Before I became Chair and Director of the Department of Land and Natural Resources I was Deputy Managing Director for Hawaiʻi County. I had regular (daily) interaction with the Police Department on a wide variety of issues.
Police tell us that an engaged community is one of the best ways to reduce crime. They then help organize and support Neighborhood Watch programs across the Islands.
It’s a program that discourages preventable crime by organizing awareness meetings to help neighbors get to know one another and look out for each other, and recognize and report suspicious activity.
At DLNR, we initiated the Mauka-Makai Watch program. It’s modeled after the successful Neighborhood Watch program; the intent is to get communities working with resource managers and enforcement.
However, here community volunteers focus on natural and cultural resources, especially the coastline and nearshore waters, when partnering with Department of Land and Natural Resources DLNR enforcement officers.
The program incorporated experience DLNR had with the Miloliʻi community, with the assistance of The Nature Conservancy and the Community Conservation Network, as well as with the Wai ‘Opae community.
The Mauka-Makai Watch program is based on the idea that the people who use, live closest to or are involved with the resources are in the best position to help in ensuring compliance with resource protection and preservation. Think of it as a community “watch” program in the forests and/or coastal areas.
It’s not about vigilantism or exclusion, but simply a willingness to help prevent wrong-doing through presence and education, look out for suspicious activity, monitor and care for the resources, and report inappropriate activity to law enforcement and to each other.
The program is flexible and versatile; it can focus on marine and coastal related context under a “Makai Watch” reference, or it can center on forest, hunting or other inland issues under a “Mauka Watch” reference. Or, it can incorporate a broad, comprehensive network linking inland and coastal matters under a Mauka-Makai Watch.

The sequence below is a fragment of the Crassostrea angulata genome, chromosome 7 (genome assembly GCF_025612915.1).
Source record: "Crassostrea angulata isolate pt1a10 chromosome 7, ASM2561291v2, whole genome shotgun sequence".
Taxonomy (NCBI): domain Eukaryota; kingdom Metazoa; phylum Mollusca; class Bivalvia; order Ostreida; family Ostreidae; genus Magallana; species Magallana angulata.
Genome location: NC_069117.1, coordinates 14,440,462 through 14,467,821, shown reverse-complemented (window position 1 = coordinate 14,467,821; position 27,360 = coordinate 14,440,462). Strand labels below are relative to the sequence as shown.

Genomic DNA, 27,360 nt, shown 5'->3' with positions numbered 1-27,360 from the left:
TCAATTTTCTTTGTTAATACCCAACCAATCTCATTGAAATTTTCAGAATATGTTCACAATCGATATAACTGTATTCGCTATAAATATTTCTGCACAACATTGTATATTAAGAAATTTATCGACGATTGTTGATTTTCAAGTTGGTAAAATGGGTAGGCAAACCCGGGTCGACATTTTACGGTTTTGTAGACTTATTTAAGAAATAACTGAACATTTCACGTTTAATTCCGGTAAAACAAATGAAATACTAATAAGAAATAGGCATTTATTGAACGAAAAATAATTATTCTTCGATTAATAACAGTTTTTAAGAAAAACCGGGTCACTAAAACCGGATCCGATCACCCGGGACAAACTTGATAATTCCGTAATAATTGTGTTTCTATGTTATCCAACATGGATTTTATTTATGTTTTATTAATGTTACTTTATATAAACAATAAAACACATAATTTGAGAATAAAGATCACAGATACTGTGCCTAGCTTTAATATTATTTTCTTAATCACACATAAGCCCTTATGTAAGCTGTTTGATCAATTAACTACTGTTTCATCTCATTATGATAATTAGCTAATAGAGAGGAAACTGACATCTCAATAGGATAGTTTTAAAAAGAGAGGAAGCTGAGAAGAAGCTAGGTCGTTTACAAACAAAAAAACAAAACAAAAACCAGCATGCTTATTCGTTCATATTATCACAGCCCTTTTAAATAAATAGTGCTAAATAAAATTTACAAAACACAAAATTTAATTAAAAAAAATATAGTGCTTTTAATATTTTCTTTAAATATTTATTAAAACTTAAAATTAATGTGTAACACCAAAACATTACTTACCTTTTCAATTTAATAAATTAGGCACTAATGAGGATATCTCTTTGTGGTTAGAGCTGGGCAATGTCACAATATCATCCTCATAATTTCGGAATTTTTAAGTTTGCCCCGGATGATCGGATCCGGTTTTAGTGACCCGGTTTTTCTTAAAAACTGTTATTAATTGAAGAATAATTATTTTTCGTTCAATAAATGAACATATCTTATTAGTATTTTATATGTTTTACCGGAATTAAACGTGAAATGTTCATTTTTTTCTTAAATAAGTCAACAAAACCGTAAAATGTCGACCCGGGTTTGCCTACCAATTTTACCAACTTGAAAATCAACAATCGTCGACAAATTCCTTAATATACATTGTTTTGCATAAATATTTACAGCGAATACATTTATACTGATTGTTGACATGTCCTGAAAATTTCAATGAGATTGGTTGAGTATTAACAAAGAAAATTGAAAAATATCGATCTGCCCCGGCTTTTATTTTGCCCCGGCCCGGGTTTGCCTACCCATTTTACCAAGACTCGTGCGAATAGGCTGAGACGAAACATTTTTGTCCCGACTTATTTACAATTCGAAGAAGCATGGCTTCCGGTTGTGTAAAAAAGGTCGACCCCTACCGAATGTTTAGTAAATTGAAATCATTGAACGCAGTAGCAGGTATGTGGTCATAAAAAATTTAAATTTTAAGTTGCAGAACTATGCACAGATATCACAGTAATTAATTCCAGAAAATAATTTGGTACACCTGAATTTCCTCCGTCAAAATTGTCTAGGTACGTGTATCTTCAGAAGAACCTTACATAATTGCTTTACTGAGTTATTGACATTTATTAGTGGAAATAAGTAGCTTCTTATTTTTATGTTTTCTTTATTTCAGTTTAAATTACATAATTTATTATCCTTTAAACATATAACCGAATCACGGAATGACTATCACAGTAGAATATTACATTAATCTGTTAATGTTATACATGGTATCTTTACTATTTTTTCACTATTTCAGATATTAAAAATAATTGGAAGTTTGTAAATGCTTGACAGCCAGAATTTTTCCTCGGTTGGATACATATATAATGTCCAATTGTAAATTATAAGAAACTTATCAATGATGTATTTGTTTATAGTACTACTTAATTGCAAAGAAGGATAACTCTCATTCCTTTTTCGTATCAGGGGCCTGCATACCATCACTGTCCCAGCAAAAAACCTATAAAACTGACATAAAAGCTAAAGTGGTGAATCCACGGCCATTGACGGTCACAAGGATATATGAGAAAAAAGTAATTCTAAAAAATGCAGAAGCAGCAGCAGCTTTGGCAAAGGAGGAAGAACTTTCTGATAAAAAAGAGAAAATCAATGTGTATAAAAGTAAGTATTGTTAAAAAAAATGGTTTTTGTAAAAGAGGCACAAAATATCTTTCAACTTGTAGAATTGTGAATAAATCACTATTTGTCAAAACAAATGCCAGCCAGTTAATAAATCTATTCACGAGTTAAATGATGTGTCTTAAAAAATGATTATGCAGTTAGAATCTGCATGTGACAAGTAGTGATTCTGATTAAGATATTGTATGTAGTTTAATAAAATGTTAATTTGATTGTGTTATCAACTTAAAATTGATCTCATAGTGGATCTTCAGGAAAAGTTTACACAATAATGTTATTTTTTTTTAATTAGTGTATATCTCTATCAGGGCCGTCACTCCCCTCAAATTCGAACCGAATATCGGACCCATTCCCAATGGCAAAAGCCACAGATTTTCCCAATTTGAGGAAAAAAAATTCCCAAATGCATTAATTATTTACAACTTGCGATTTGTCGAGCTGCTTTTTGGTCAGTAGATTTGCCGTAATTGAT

Most attention has been to the “Makai” aspect of the program. Makai Watch focuses on caring for near-shore marine resources with the active participation of local communities.
Makai Watch volunteers in over ten communities across the state serve as the ‘eyes and ears’ for conservation and resource enforcement officials (DLNR-DOCARE), as well as help monitor and protect the resources.
The Makai Watch Program was initially created as a partnership effort by the DLNR and several non-governmental organizations including Community Conservation Network (CCN), The Nature Conservancy (TNC), Hawaii Wildlife Fund (HWF) and several community-based organizations.
Community-supported natural and cultural resource protection and preservation programs represent a win-win opportunity. DLNR wants and needs citizens to take more personal and collective responsibility for protecting the resources.
Over the years, DLNR has developed various programs to involve communities in resource protection and management. Until now, these programs worked interdependently and, although very successful, lacked a coordinated effort by the department.
When the community is part of an ongoing stewardship-type presence and educational outreach, they can help monitor and care for the resources. This protection can also extend to being aware of suspicious activity, and reporting it to each other and law enforcement.
The Makai Watch Program has grown over the past 10-years and DLNR partners with communities and non-governmental organizations including The Nature Conservancy, Kua‘aina Ulu Auamo, Hawai‘i Wildlife Fund, Project SEA-Link and funding provided by Conservation International Hawaii and the Harold K Castle Foundation.
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